York is a city resplendent with historical features, a destination regularly lauded for the heritage it possesses in unparalleled abundance. Particularly prominent throughout the city are sites of medieval provenance; York Minster, Barley Hall and the Merchant Adventurers Hall spring to mind. The rich and varied ecclesiastical history of York is still evident in the many churches that still litter the city centre. Although not as grand or as renowned as the Minster, each parish church has its own intriguing history waiting to be discovered. St Denys Church in Walmgate is one of these.
Located on an important thoroughfare between Walmgate Bar, an historic gateway to York, and the city centre, it is little surprise to note that this site has seen evidence of human use since the time of the Romans. Excavations in 1846 unearthed an altar dedicated to the Roman God Arciaco, thought to have been erected on the site by the Roman Centurion Maternius Vitalis. Furthermore additional excavations have revealed that some of the earliest foundations appear to be of Roman origin, subsequently built upon by later settlers.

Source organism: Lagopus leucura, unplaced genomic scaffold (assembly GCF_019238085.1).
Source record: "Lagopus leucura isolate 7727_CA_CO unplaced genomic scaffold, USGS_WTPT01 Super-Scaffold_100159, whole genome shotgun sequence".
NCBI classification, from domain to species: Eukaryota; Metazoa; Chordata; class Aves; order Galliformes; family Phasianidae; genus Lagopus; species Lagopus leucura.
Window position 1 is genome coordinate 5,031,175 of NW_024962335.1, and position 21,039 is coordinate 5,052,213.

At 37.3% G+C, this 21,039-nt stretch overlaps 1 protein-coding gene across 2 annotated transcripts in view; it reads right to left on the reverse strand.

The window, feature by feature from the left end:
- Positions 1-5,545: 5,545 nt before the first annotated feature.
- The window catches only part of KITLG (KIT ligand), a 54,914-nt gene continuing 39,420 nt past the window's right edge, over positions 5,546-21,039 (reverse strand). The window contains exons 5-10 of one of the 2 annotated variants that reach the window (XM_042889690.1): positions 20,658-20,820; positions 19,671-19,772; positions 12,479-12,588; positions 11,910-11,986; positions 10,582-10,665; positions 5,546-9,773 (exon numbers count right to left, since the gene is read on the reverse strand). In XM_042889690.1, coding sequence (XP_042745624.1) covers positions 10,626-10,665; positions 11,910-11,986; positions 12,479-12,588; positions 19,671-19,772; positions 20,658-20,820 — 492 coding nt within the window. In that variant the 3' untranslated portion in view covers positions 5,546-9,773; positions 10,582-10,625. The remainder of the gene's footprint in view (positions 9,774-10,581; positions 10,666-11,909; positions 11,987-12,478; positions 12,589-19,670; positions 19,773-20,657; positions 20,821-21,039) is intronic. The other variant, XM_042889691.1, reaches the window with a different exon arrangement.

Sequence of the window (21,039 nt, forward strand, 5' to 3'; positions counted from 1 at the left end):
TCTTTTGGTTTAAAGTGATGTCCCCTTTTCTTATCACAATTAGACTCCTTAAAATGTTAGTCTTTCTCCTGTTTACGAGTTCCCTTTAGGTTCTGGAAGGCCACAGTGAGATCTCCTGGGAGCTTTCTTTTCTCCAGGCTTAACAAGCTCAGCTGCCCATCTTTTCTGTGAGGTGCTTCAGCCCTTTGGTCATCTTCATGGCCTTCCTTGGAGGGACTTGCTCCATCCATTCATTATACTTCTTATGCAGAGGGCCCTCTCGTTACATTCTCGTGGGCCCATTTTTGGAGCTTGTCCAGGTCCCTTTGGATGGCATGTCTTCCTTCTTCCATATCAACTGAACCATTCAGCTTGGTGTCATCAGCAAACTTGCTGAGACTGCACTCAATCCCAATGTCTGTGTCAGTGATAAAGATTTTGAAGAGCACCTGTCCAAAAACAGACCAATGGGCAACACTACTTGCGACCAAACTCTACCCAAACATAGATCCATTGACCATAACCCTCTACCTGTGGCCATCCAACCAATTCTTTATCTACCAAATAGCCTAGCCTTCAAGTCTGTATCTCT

The first Christian church built on this site was probably before the Norman Conquest, owing to two Anglo-Danish gravestones uncovered in the churchyard. These stones have been dated to the 10th or 11th century and are now housed in the Yorkshire Museum, remnants of the period before the Normans secured the north. It is certain that a Norman church was erected on the site before 1154, just under a century after the Norman invasion.